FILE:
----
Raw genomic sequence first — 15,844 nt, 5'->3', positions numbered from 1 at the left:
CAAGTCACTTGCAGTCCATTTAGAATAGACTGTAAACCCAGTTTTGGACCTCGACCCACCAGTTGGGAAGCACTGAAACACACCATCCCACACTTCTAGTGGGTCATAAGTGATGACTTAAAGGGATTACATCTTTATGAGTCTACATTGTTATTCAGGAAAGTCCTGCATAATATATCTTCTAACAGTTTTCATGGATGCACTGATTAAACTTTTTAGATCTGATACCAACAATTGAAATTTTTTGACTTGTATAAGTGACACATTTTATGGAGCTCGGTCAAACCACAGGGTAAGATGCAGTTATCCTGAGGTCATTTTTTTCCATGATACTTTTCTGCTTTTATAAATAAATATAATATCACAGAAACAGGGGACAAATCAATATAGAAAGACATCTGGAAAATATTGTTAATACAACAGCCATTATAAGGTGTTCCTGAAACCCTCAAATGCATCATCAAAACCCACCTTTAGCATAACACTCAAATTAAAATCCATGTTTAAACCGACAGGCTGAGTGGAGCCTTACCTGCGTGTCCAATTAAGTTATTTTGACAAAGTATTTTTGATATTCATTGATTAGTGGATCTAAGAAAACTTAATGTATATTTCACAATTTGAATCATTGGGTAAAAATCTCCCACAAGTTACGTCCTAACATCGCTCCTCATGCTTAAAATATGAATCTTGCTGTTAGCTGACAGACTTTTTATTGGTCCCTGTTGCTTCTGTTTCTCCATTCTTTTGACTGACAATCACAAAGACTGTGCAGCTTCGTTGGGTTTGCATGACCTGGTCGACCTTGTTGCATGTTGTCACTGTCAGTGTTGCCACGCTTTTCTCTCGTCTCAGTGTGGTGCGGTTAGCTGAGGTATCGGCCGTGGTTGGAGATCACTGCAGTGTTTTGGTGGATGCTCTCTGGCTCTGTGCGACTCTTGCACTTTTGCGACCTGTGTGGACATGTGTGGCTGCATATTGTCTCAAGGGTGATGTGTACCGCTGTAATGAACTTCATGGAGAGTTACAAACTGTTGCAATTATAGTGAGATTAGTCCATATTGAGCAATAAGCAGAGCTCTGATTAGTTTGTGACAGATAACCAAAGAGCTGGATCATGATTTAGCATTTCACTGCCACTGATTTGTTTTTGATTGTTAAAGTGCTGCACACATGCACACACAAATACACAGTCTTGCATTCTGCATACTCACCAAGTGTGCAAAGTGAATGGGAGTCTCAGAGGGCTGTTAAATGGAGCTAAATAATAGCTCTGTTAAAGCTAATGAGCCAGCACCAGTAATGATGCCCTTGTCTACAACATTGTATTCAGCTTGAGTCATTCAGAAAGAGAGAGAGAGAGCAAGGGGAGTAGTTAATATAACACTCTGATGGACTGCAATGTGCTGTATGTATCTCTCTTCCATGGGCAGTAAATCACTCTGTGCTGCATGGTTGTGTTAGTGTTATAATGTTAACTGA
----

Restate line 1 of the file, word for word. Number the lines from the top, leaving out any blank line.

Raw genomic sequence first — 15,844 nt, 5'->3', positions numbered from 1 at the left: